In defence of the girlification of breast cancer

23 Oct

I used to sneer at all those silly Facebook posts about the colour of your bra, or about moving to x country for y amount of time. After buying a pink Filofax when I was 19 because I liked it and thinking ‘oh well, if it supports cancer research, then even better’, I quickly got fed up with pink ribbons, pink pens, pink KFC buckets?!, pink everything. I was on the side of those people who said those status updates don’t teach people to check their breasts and notice changes, pink things turn cancer into a gender-essentialist consumerist affair.

But yesterday someone from my year at school died of cancer. I didn’t know her well at all, we were part of the same group of 13-or-so girls who hung around together at lunchtime, and I probably talked to her twice in my life because I was intimidated by how pretty, popular, funny and nice she was. In the last couple of years she became a veritable celebrity in our small city because of her fight against cancer. She was involved in all kinds of charity events: attending Race for Life, charity fashion shows and coffee mornings, one year she helped raise tens of thousands of pounds for Cancer Research UK, and she was chosen to carry the Olympic torch for part of its route through the city this summer. The local paper frequently featured stories about her, most recently about her ‘bucket list’, which saw offers pouring in allowing her to try out all kinds of exciting things. An article in the paper was also how I found out her cancer had spread to several places, and through our shared friends’ Facebook posts I learned that she sadly passed away yesterday.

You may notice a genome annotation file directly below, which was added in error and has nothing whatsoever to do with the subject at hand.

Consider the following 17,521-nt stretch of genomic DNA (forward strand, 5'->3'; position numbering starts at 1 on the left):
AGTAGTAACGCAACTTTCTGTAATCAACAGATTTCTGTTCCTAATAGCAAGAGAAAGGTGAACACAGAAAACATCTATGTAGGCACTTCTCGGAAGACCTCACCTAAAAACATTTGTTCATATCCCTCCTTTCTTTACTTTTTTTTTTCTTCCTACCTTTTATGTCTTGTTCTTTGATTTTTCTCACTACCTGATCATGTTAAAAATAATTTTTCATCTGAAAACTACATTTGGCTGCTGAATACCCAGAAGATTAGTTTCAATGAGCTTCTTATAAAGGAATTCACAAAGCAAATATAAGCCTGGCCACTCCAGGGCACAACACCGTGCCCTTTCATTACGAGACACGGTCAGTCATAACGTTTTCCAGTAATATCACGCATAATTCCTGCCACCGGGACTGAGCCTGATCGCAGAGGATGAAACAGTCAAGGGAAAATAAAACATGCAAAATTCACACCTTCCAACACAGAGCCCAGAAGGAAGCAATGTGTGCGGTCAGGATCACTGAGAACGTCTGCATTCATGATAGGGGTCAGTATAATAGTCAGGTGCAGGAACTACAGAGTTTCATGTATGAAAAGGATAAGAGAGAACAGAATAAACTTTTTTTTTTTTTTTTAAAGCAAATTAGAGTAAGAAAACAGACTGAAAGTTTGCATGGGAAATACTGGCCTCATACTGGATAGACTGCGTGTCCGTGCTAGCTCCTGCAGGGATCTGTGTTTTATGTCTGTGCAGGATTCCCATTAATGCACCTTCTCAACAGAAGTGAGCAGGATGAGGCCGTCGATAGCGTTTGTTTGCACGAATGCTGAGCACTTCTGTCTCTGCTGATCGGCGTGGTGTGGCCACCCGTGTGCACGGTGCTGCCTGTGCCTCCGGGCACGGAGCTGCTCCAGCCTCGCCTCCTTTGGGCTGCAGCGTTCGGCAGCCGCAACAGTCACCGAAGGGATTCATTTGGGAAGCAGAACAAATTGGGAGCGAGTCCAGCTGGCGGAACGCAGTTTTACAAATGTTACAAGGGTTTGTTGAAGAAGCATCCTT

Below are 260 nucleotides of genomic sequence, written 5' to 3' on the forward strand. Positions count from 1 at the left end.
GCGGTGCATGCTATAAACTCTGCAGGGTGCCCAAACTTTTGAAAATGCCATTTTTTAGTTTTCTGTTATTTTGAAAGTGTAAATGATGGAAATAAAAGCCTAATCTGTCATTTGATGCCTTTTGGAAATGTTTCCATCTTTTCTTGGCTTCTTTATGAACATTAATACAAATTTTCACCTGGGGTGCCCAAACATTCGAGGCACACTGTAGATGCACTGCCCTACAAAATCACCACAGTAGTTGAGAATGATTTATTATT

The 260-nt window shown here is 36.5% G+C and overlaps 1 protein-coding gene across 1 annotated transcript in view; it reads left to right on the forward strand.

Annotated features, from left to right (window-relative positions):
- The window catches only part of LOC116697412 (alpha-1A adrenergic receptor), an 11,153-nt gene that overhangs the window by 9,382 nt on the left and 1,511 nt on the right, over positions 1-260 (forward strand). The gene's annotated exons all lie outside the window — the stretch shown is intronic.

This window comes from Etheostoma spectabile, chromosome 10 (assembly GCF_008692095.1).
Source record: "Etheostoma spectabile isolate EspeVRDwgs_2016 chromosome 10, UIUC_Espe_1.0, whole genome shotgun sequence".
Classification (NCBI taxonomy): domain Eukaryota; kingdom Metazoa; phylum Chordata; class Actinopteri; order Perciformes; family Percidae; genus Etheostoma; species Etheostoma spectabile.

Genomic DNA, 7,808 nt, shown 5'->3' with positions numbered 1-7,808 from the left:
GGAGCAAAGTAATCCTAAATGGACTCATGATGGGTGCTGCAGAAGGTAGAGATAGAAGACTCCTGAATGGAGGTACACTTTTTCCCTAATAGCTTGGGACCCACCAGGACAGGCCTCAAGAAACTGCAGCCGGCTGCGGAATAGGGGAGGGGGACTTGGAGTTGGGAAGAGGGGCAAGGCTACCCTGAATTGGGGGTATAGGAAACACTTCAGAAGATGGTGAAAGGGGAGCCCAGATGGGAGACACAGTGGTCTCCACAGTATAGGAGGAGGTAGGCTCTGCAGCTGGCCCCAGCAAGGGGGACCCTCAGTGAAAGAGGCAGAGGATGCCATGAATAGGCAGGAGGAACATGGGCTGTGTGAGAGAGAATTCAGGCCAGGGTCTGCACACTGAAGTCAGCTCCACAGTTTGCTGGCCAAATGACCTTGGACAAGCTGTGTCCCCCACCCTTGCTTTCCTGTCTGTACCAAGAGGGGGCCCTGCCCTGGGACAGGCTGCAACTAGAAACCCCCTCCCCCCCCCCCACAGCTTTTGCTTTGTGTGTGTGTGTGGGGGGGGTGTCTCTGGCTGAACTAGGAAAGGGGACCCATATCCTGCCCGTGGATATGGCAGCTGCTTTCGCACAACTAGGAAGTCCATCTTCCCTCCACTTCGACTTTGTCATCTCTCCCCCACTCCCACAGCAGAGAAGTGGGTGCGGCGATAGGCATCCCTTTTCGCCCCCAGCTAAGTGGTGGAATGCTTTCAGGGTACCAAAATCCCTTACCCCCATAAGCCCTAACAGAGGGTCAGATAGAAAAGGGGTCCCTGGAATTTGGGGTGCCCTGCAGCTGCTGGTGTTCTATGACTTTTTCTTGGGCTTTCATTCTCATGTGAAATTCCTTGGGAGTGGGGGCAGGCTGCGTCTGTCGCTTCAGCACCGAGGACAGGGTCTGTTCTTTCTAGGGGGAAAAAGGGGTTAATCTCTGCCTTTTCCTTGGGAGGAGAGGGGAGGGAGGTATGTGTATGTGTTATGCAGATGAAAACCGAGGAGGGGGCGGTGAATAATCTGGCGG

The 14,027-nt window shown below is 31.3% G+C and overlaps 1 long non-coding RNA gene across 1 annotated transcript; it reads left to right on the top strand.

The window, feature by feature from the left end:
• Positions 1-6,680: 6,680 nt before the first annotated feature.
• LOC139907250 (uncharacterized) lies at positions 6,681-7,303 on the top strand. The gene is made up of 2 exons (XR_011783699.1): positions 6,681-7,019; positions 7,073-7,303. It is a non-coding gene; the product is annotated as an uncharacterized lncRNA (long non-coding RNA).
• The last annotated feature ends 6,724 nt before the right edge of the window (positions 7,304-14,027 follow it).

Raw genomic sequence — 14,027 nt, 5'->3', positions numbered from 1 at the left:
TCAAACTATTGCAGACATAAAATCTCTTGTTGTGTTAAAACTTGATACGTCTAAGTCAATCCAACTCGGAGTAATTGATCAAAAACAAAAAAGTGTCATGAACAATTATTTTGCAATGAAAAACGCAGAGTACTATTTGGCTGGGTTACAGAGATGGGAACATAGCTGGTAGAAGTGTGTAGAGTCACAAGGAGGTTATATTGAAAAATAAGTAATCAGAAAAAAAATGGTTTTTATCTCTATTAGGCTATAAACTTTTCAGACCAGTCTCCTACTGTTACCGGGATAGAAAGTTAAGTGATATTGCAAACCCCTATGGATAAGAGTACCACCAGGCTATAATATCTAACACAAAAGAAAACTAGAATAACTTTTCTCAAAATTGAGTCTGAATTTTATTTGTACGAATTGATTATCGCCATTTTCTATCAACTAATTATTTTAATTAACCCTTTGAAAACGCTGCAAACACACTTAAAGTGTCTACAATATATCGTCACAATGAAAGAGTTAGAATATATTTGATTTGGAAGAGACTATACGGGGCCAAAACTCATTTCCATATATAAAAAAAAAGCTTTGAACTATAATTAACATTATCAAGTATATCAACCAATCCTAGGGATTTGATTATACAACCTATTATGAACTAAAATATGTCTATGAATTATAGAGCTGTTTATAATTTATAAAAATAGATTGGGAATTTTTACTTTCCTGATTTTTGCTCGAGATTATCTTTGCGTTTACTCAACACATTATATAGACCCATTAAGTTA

People talk about ‘battling’ cancer, and that is what she did. She seemed to have dedicated the last four years of her life to raising awareness and funds, and coping with her treatment, as well as trying to stay the positive person she was known to be. In the end, there was nothing anyone could do to help her, but I’m pretty certain that her friends rallying around her and helping her with all these events must have made a difference to her.

There is no doubt that cancer is an awful disease, and I can’t claim to have any idea what it’s like to have to live life with that diagnosis. Buying pink stuff won’t make anyone better, but looking down on people who do won’t change anything either. If surrounding themselves with pink stuff and stereotypical girly things helps people to get through the day, week or month, then that is ok.  When I was 20, I spent some time in hospital, and after the first time I was admitted I went out and bought myself the pinkest, fluffiest dressing gown I could find because it seemed to make the grey world of hospitals slightly less oppressive and alienating. Perhaps having cancer or being close to someone who does makes people seek out the opposite of what they are going through, and perhaps that is bright pink stuff and fashion shows because nothing can counteract the terror of knowing you haven’t got much time left on earth.

I hope my former schoolmate enjoyed all those experiences afforded to her. It feels very strange to know she’s not around anymore.

(I won’t go out and buy masses of pink stuff, but I am slightly reassured that by breastfeeding my daughter for more than two years I am helping to reduce both her and my risk of breast cancer.)


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